You Either Think Graphically or You Don't

John Tregea john at
Mon Nov 21 01:48:30 EST 2005

Hi Greg,

> I really don't want to stir up a debate, but I feel lost in today's 
> world of application creation.

You and many millions or others I suspect

> What kind of application do you want to make?

Having something worthwhile to achieve is a driving force in all the good
applications I have ever written. If I couldn't feel the worth, I couldn't
"code" as you call it. 

> What kind of appication like you want to make is already out there by 
> the dozens?

I don't think there are dozens of GOOD applications Greg, but there are
thousands of average ones. The good ones gather a following of passionate
people and can live on for years past the originator steps away from his or
her creation (e.g. Revolution, metacard, supercard, hypercard) {and the
heritage from people like Bill Atkinson at Apple that was the lead on the
original HyperCard project at Apple and his work was in response to
visionaries from the forties and fifties that conceived of hypertext linking

> Why make a duplicate of an application that exists and already does most 
> of what you want?

So many people use so little of the features in even one application, if you
can select out the USEFUL bits and give a craftsman the tools to do a job in
their field without wasting time (and money on useless [to them] features)
that can be good for both you and the craftsperson.

> Why spend months/years learning to develop something that you could buy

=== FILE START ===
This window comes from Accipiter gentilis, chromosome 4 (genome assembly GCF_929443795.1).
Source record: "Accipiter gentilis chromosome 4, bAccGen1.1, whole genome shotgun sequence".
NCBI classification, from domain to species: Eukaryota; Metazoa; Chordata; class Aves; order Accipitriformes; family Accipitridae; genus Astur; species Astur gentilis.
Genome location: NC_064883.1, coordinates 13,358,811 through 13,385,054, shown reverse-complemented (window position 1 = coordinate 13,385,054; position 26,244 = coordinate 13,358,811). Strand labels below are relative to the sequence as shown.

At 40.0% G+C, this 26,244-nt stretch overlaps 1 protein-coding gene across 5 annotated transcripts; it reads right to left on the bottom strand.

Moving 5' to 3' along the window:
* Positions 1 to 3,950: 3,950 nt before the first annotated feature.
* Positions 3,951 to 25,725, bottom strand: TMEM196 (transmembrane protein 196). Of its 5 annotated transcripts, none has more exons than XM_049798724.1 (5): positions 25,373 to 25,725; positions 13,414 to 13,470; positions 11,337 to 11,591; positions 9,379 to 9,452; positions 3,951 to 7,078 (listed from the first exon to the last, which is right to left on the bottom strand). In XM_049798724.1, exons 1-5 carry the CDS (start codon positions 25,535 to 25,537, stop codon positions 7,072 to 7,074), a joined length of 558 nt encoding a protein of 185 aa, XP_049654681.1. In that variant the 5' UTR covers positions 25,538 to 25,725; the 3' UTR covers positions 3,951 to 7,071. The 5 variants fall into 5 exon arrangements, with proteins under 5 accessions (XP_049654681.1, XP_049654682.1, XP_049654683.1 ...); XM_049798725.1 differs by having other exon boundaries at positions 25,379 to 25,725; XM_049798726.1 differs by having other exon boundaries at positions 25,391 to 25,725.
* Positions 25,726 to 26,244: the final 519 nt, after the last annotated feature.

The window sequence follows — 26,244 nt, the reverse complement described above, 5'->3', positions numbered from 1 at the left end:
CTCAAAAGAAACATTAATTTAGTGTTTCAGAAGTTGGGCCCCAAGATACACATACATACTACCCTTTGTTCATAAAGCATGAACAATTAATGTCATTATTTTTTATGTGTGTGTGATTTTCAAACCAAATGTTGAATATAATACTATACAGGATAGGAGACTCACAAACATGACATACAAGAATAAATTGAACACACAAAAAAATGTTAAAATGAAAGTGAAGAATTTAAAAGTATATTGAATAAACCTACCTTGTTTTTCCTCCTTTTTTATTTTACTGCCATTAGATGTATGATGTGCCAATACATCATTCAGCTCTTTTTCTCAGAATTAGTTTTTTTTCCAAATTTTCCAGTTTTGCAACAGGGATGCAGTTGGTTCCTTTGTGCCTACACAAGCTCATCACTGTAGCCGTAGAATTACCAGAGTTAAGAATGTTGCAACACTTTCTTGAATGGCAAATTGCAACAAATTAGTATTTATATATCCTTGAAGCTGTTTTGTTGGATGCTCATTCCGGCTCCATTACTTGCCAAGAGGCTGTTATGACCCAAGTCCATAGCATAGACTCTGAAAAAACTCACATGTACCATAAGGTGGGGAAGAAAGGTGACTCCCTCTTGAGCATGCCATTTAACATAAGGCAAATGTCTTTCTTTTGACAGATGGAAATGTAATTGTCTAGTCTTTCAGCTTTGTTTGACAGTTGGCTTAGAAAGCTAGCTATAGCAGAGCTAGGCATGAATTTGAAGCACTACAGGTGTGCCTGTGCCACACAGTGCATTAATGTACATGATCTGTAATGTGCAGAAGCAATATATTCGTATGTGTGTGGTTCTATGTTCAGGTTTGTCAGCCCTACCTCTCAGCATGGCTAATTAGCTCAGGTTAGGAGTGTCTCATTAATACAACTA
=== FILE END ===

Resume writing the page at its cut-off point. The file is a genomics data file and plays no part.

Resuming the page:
> for relatively little money from someone else?

Why have a portrait painted when you can have a polaroid taken? For the love
of the medium, the subject, the time it takes, the care involved, the way it
reflects the light from the open fireplace (for those of us in cold

> Is your idea really that much better than one that has already been put 
> into code?

It is the strength of execution of your idea in the medium that creates the
value surely. Our Managing Director is a creative writer and she expects the
medium to have its own strengths and weaknesses. Your (or my) ability to
know and work with the strengths and weaknesses of this medium (or any
other) is what makes our work a genuine communication of the essence of the
actual idea that started us on the journey (or not). 

> Why "code" at all?

Coding isn't a "better" way of communicating knowledge; it is a "different"
way. It is different from television or cinema or radio or theatre or novels
or directories or reference books. It is more suited to some activities and
less to others.


You don't ask a cinematographer to make a movie, you ask them to use the
tools which are their craft to be a part of a team, to follow (hopefully)
good direction, to help visualise their dimension of what is ALWAYS a
multi-dimensional communication task.

> Has the wheel really been invented over and over again?

There are "Genre's" of software just as there are genre's of movies or
novels etc. A good piece of work within a genre can raise the "minimum
expectations" of the users of a particular genre and therefore raise the bar
for everyone else coding in that area.

> Why is it so hard to make an application without re-inventing something 
> that has already been made thousands of times?

If you know how and why things have been done before you won't re-invent,
you will make use of... I think there is a quote about "Standing on the
shoulders of giants" to see a new horizon. Well this industry is not full of
giants, but we have had them, the same as each other new "technology".
People that saw further and moved the horizon back for everyone else. 

> With all of this talk about object oriented, reusable code, why does it 
> still take so long to produce anything really useful or unique?

How long did it take you to master whatever medium you use for your art now?

Oh, my... I better stop.

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